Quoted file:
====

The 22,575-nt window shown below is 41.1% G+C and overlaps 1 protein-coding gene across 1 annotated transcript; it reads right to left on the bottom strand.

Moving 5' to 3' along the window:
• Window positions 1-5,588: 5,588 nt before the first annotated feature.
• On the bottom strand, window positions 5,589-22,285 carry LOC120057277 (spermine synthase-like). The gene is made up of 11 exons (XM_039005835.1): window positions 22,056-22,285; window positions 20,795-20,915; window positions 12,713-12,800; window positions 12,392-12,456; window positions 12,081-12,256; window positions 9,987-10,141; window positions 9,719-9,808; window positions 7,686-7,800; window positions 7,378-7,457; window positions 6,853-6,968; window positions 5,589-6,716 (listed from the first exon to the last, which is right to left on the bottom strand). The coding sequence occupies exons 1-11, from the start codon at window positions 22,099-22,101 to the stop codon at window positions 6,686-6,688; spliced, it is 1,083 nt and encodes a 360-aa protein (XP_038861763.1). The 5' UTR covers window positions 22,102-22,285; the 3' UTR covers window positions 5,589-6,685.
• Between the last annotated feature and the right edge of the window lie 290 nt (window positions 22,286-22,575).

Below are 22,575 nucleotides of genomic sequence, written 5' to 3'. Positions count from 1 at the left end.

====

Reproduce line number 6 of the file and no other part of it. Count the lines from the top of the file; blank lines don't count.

Below are 22,575 nucleotides of genomic sequence, written 5' to 3'. Positions count from 1 at the left end.